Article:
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Zeigler’s long-awaited third environmental thriller is finally here (summer 2020). Rare as Earth finds Jake Goddard and Susan Brand once again battling dirty government and business dealings in a rush to rescue fourteen-year-old, Amanda Fry and her mother, Melissa Fry, both of whom have been assaulted and abducted.

The action in Rare as Earth opens in central Pennsylvania in the heart of the environmentally disastrous latter day “gold rush” called hydraulic fracturing or fracking. Then it shifts to Utah where the focus becomes the reduction of Bears Ears National Monument and the extraction of rare earth metals.

Rare as Earth, like its predecessors, The Straw That Broke, and Some Say Fire is climate fiction at its finest showcasing climate change as well as young warriors for the planet like Greta Thunberg.

In 2013 Zeigler captured a crisis in the Colorado River Basin (The Straw That Broke). In 2015 he predicted devastating forest fires as a result of drought caused by climate change (Some Say Fire).

Now in 2020 in Rare as Earth, Zeigler sets his sights on the deleterious effects from the extractive industries on both human health and the health of the planet. And once again, in Rare as Earth—just as in The Straw That Broke and Some Say Fire, the environmental crisis is the backstory to a classic thriller.

Some Say Fire

“I love the book! The Great God Jenerator Bird is brilliant!  Greg’s bad guys are really bad, and the good guys are very real.  I like Susan and Jake and feel that I know them well—although I’m also sure they have secrets about themselves that they haven’t yet revealed.  Greg sets his scenes meticulously throughout the West, so the reader can follow his road map and be right inside the real-life settings of the characters’ adventures.  Since both Jake and Susan have children, I appreciate how Greg carefully tells us where the children are and how they are being cared for while their parents are out investigating criminals.  Sometimes the reader catches on before the protagonists do, and ultimately I’m left with a big grin on my face.” – Louise Haberfeld,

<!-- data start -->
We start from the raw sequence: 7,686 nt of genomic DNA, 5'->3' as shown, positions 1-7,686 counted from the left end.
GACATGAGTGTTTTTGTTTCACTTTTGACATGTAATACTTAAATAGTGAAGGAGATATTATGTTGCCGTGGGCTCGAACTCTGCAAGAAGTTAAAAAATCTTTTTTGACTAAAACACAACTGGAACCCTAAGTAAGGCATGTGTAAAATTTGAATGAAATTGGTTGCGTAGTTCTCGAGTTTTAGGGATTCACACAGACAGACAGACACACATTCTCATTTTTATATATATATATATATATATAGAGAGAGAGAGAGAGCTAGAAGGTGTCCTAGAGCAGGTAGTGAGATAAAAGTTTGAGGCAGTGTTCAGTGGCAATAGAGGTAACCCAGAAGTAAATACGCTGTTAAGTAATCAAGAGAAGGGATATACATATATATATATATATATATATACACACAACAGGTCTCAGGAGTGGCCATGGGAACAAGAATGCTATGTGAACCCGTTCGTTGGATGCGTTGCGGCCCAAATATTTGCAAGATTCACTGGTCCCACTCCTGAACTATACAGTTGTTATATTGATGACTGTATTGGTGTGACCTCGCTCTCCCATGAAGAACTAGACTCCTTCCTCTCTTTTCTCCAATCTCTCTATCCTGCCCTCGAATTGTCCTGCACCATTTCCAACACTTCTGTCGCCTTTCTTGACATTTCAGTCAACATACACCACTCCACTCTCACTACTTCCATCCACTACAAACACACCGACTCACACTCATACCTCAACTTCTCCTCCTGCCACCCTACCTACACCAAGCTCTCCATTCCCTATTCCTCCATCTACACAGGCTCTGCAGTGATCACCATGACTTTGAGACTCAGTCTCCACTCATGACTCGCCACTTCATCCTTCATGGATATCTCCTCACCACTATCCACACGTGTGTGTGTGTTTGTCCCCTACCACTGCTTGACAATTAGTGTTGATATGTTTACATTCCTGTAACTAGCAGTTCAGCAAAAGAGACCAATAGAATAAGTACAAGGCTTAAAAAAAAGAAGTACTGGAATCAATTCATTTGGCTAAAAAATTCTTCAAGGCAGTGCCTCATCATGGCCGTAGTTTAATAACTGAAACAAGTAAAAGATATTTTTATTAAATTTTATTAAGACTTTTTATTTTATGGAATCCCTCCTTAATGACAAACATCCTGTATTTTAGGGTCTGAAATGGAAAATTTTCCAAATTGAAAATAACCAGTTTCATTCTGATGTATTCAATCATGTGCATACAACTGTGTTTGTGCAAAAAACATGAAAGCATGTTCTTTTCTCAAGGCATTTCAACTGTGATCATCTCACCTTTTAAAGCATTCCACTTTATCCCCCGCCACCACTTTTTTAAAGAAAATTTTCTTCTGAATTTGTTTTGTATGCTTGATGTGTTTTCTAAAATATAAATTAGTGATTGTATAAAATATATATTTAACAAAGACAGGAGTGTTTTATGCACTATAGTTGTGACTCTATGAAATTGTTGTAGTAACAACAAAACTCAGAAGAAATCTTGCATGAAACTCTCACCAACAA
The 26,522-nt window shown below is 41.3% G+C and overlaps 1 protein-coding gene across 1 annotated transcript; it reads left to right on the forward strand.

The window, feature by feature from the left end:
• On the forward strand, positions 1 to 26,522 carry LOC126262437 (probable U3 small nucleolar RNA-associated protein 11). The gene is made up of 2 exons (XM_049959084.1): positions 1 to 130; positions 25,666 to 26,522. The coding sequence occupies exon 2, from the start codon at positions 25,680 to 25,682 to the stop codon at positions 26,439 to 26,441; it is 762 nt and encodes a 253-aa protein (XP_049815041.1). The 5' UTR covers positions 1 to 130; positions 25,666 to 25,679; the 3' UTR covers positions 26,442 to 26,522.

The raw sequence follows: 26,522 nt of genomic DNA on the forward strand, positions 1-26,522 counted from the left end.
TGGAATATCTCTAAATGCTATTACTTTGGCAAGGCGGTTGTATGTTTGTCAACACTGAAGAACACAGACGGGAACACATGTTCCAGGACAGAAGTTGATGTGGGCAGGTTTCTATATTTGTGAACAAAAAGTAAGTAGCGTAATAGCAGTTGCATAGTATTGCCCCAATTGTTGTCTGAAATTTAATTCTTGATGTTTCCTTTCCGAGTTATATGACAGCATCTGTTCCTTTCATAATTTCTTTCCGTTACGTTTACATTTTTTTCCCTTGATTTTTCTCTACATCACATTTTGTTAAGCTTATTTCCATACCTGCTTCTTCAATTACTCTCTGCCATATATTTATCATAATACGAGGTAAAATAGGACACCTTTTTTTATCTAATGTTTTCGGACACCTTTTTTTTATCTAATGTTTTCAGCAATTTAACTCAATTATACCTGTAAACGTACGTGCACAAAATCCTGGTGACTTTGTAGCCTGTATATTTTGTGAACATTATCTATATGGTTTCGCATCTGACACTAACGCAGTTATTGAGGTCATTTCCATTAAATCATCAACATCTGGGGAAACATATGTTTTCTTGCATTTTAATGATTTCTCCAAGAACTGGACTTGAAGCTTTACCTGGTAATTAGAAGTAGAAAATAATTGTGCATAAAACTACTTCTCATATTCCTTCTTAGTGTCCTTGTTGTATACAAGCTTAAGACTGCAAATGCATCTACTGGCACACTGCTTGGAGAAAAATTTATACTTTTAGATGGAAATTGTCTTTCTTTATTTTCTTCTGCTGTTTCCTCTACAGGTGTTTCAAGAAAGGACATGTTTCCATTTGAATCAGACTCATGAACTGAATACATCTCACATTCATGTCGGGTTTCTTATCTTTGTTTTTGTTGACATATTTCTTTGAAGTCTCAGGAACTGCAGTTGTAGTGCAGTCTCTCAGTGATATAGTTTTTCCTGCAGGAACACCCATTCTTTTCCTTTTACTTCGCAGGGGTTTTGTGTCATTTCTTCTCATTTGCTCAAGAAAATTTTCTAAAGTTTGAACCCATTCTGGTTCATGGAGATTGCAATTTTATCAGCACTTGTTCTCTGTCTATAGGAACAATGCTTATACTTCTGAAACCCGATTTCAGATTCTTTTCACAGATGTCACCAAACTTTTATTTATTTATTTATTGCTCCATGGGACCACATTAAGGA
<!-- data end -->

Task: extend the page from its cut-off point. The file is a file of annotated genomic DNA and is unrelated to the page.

long-time environmentalist and concerned citizen



In the sequel to Greg’s Zeigler’s riveting debut eco-thriller, The Straw That Broke—which has been critically compared to Polanski’s “Chinatown,” Some Say Fire pits former police officer Susan Brand and private investigator Jake Goddard against nefarious arsonists setting forest fires in the drought-stricken Southwest. Bodies are found in the fires, each with an arrow through the chest. Who are the murderers taking advantage of climate change to spread terror and cause widespread destruction? Goddard and Brand rush to discover the truth before more innocent people die and a conflagration devours the Southwest.

“Greg Zeigler is a rising star in penning modern environmental thrillers. Strap yourself in as he takes us on another green thrill ride.” -Todd Wilkinson, journalist, environmentalist, and author of Grizzlies of Pilgrim Creek

Gonna shut ‘er down temporarily.

Dear Friends,